58 Common Russian Phrases To Survive Your First Conversation With A Native
by Olly Richards
Let’s say that you're learning Russian and are planning to take your first trip through a Russian speaking country.
Maybe you’re heading off to Ukraine, Moldova, Belarus, Kazakhstan or Russia. With more than 250 million Russian-speakers throughout East Europe, Central Asia, and around the world, it’s going to be pretty useful to know some of the most common phrases and expressions in Russian.
So is this article, you're going to learn some of the most essential Russian phrases to know for travelling. While English is the global language of trade and travel, it can only take you so far. So having these essentials of Russian will help make sure that you’ll have an even better time no matter where you visit.
So, enjoy this cheat sheet with the most common and most useful Russian phrases for travelling!
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Common Russian Phrases: The Bare Essentials
Let's start with some of the absolute essentials with a few things that you’ll hear and need to say every day. These include saying hello, responding to simple questions, and asking for the toilet.
How To Say Hello In Russian
#1 Здравствуйте (Hello (formal))
#2 Привет (Hello (less formal))
#3 Доброе утро (Good morning)
#4 Добрый день (Good day/good afternoon)
#5 Добрый вечер (Good evening)
Other Russian Keywords
#6 Да (Yes)
#7 Нет (No)
#8 где туалет? (Where is the toilet?)
Being Polite In Russian
Russian-speakers often take politeness and polite speech as a sign of good character. These should be some of the first words you memorise to charm your Russian hosts.
#9 Пожалуйста (Please)
#10 Спасибо (Thank you)
#11 Спасибо большое (Thank you very much)
#12 Спасибо за…. (Thank you for the….)
#13 Пожалуйста (You’re welcome)
#14 Не за что (You're welcome (less formal))
#15 Извините (Excuse me (getting attention or begging pardon))
#16 Простите (Excuse me (begging pardon))
#17 Простите (I'm sorry)
Russian Introductions And Basic Conversation
Naturally, you’ll have lots of questions for your Russian speaking friends. And asking people about themselves is a great way to learn and connect to another person. So get the conversation going with some essential phrases to introduce yourself and ask about others in Russian.
#18 Очень приятно (Nice to meet you)
#19 Меня зовут … (My name is … .)
#20 Как вас зовут? (What is your name?)
#21 Откуда вы? (Where are you from?)
#22 Я из ….. (I'm from….)
#23 Сколько вам лет? (How old are you?)
#24 Мне … лет. (I’m… years old)
And below you'll find a few words to ask a bit more about your new friend. Keep in mind, though, if you’re from an English speaking country, you might use the phrase ‘how are you?’ without expecting much in response. However, it’s not the same in Russian!
If you ask someone как дела, you are inviting them to give an honest answer that may be longer and be more frank than you expected. When people respond, things are a bit different too. Although saying you’re “well” in English is quite common, it’s much more common for Russian speakers to say нормально as a neutral answer.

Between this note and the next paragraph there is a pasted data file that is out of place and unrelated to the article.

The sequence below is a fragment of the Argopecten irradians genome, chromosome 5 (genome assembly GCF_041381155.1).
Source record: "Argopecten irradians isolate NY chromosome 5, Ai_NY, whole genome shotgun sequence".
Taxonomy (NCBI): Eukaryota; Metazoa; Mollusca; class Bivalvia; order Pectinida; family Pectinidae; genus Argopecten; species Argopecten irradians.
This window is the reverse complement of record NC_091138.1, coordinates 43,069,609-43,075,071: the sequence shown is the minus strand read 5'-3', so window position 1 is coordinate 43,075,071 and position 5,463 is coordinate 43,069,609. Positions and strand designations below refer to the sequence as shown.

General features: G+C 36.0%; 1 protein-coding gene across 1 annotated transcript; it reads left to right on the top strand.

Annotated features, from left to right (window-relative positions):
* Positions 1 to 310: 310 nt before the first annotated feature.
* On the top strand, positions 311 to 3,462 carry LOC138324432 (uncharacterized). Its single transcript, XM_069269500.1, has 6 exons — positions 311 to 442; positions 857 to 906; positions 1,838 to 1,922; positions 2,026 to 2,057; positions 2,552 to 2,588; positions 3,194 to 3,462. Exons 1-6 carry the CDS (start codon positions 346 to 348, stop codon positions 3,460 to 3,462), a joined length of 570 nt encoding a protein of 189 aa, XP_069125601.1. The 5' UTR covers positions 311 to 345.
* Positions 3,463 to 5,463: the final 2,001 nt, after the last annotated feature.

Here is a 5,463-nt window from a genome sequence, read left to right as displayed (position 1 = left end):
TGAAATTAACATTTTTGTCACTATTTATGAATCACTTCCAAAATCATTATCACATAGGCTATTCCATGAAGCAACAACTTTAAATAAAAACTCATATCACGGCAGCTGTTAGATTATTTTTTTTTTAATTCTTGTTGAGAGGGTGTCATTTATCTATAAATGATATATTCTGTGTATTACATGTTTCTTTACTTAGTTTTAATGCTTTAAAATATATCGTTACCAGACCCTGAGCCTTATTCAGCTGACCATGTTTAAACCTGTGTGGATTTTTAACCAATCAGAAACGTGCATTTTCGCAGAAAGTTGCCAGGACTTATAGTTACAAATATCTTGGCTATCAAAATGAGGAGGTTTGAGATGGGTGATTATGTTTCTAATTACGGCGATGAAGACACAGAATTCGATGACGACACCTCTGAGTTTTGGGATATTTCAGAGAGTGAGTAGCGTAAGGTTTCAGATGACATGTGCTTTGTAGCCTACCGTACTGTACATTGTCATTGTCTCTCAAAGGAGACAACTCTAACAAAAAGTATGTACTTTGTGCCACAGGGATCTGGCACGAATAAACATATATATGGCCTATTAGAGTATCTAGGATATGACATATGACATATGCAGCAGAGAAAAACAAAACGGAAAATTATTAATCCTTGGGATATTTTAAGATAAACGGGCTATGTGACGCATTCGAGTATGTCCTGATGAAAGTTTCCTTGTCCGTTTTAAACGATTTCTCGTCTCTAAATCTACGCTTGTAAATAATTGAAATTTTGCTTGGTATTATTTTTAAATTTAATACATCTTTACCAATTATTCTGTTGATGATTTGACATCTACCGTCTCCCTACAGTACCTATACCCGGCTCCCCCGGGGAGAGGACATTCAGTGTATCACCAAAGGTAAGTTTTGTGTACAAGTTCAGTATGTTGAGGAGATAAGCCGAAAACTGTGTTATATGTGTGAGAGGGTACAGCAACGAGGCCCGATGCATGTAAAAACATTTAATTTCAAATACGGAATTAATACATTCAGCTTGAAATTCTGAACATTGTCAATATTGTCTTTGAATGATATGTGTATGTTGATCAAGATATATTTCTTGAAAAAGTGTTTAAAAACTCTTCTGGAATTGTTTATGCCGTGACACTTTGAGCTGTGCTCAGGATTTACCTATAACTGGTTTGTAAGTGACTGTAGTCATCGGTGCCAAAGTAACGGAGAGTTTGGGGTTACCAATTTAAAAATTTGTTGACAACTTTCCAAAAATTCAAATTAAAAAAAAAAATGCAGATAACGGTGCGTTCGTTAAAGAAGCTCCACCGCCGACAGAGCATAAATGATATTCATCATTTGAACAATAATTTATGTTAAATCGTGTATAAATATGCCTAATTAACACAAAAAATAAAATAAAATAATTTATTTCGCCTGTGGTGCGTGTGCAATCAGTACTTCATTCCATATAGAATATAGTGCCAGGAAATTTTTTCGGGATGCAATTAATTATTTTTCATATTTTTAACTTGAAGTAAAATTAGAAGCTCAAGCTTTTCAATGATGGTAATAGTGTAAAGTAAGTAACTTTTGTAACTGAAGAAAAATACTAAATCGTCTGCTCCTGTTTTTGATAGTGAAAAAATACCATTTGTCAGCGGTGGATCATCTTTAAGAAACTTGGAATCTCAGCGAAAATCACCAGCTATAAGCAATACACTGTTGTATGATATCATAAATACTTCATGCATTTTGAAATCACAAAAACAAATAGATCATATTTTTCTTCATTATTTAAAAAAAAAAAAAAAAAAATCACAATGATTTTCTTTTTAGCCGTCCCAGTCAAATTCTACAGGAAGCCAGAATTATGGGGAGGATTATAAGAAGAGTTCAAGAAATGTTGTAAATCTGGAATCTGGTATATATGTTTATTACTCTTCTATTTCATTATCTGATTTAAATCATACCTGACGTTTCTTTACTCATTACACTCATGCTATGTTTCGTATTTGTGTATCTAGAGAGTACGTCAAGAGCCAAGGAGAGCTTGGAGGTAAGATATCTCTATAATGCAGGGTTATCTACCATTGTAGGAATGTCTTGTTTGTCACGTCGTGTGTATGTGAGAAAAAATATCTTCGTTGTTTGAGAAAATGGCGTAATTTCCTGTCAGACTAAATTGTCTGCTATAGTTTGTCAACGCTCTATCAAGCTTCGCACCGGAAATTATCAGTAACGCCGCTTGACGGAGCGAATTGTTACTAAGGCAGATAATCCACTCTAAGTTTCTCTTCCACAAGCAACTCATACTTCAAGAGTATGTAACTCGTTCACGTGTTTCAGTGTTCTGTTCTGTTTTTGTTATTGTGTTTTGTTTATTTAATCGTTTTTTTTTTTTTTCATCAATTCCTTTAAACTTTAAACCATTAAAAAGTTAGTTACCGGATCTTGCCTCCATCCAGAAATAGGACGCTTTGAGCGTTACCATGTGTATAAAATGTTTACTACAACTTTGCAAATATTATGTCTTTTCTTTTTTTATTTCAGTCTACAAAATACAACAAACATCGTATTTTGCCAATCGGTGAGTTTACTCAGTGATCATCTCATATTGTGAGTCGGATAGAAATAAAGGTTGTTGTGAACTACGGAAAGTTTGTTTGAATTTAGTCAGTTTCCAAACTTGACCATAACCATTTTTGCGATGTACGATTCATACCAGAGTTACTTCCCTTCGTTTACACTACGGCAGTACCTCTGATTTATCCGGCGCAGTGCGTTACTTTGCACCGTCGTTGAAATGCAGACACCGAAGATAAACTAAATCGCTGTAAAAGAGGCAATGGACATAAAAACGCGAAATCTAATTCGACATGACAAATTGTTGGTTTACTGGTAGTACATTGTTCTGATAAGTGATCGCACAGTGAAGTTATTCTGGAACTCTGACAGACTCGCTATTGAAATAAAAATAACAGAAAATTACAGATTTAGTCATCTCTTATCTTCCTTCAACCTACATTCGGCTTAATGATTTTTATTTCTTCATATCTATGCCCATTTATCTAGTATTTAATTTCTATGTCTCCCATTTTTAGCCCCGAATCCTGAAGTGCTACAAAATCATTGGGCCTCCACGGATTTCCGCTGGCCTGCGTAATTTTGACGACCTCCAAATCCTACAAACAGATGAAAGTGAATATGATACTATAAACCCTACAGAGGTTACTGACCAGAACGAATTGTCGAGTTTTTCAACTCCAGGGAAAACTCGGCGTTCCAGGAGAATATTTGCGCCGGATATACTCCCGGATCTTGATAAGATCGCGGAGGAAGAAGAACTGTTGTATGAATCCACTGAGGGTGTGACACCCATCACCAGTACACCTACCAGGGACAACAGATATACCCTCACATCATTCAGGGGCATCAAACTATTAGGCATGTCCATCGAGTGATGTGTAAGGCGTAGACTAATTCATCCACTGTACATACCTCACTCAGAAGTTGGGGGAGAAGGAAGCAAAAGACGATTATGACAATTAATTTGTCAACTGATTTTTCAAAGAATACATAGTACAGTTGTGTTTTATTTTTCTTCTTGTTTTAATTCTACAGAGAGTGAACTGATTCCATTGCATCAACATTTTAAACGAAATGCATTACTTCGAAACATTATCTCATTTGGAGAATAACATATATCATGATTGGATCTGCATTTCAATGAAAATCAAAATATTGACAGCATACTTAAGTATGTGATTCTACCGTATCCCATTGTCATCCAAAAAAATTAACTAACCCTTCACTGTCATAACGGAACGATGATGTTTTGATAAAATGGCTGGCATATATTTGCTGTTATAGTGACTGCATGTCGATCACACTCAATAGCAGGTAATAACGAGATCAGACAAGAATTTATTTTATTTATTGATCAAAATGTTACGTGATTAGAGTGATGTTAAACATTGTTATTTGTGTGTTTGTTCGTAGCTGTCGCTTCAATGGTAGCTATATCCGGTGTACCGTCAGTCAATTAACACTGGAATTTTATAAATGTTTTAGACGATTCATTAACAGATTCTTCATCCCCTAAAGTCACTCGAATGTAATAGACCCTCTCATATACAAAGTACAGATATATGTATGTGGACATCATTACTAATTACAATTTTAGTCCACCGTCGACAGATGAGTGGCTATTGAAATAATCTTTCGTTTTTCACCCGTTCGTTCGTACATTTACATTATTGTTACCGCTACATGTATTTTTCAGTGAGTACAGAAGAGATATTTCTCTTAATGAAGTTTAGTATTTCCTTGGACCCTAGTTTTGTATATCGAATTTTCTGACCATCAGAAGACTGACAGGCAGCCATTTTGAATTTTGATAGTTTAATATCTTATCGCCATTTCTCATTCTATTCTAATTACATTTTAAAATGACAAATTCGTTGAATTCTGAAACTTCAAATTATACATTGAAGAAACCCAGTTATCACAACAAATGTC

#25 Как дела? (How are you? (literally ‘how are things’))
#26 Хорошо (Good, well)
#27 Не хорошо (Not good, not well)
#28 Нормально (Fine)
#29 Плохо. (Bad(ly))
#30 Не плохо (Not bad)
Communication Issues In Russian
If you’re travelling, you’re eventually going to run into some communication errors. Whether you’re at the train station or your favourite bar, you’ll need to express that you need more information or that you need it again.
#31 Я не говорю по-русски (I don’t speak Russian)
#32 Вы говорите по-английски? (Do you speak English?)
#33 Здесь кто-то говорит по-английски? (Is there someone here who speaks English?)
#34 Я не понимаю (I don't understand)
#35 Я не знаю (I don't know)
#36 Я не услышал/а (I didn't hear you (m/f))
#37 Повторите, пожалуйста. (Can you repeat that?)
It’s worth noting Russian has two ways of addressing someone – ты and вы. The ты form is for people you’re close with while the вы form is more formal and usually used with strangers. All these phrases are in the вы form for your benefit. If someone wants to be less formal with you, they will let you know.
Functional Questions In Russian
Going further you’re going to have some more questions. You should commit the basic question words to memory quickly because it’s always handy to be able to ask about the world around you whether it’s the cost of something or when the train leaves.
#38 Что (What)
#39 Что это такое? (What is this?)
#40 Это. (This thing)
#41 Это …. (This is a ….)
#42 Почему? (Why?)
#43 Кто? (Who?)
#44 Как добраться до … ? (How do I get to…?)
#45 Где ….? (Where is the…?)
#46 где находится…? (Where is the…?)
#47 Когда? (When?)
#48 Сколько времени? (At what time?)
#49 Который час? (At what time?)
#50 Сколько стоит ? (How much is it?)
#51 Как сказать…? (How do I say….?)
#52 Как это называется? (What is this called? How is this named?)
Saying Goodbye In Russian
Of course, all good things must come to an end. There’s a range of ways to say farewell depending on the situation. Whether you’ll see someone in the next hour or the next morning, be sure to use the right word.